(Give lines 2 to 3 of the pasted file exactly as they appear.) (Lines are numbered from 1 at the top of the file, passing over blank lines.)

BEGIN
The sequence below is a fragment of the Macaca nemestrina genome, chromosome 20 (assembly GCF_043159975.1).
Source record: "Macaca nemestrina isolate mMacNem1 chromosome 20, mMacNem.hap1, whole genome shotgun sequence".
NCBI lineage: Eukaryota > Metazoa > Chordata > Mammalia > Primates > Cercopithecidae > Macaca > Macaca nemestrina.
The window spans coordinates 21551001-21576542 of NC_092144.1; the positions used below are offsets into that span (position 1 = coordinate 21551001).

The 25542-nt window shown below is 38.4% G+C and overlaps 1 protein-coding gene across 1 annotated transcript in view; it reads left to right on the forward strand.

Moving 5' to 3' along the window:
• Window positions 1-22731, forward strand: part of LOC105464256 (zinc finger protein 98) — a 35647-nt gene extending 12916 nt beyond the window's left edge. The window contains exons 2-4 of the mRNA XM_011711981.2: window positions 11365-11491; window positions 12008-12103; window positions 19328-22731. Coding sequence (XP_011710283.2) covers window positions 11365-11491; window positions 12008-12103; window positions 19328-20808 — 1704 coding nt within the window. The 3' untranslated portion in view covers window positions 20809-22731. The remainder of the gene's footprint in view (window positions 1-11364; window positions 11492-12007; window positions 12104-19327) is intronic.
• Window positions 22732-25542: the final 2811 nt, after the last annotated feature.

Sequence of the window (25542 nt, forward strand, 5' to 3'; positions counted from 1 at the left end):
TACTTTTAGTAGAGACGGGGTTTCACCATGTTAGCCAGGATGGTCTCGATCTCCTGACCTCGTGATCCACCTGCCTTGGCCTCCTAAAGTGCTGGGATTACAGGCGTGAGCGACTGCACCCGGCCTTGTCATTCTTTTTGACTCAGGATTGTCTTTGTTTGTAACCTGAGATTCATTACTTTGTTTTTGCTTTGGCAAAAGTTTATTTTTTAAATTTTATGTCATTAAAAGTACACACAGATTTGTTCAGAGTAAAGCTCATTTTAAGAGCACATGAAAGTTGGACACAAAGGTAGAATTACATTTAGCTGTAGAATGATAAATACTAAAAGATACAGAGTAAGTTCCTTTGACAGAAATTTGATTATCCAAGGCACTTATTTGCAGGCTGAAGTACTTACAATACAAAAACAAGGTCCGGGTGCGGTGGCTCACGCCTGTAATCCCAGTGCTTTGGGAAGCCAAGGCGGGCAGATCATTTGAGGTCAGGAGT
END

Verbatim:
Source record: "Macaca nemestrina isolate mMacNem1 chromosome 20, mMacNem.hap1, whole genome shotgun sequence".
NCBI lineage: Eukaryota > Metazoa > Chordata > Mammalia > Primates > Cercopithecidae > Macaca > Macaca nemestrina.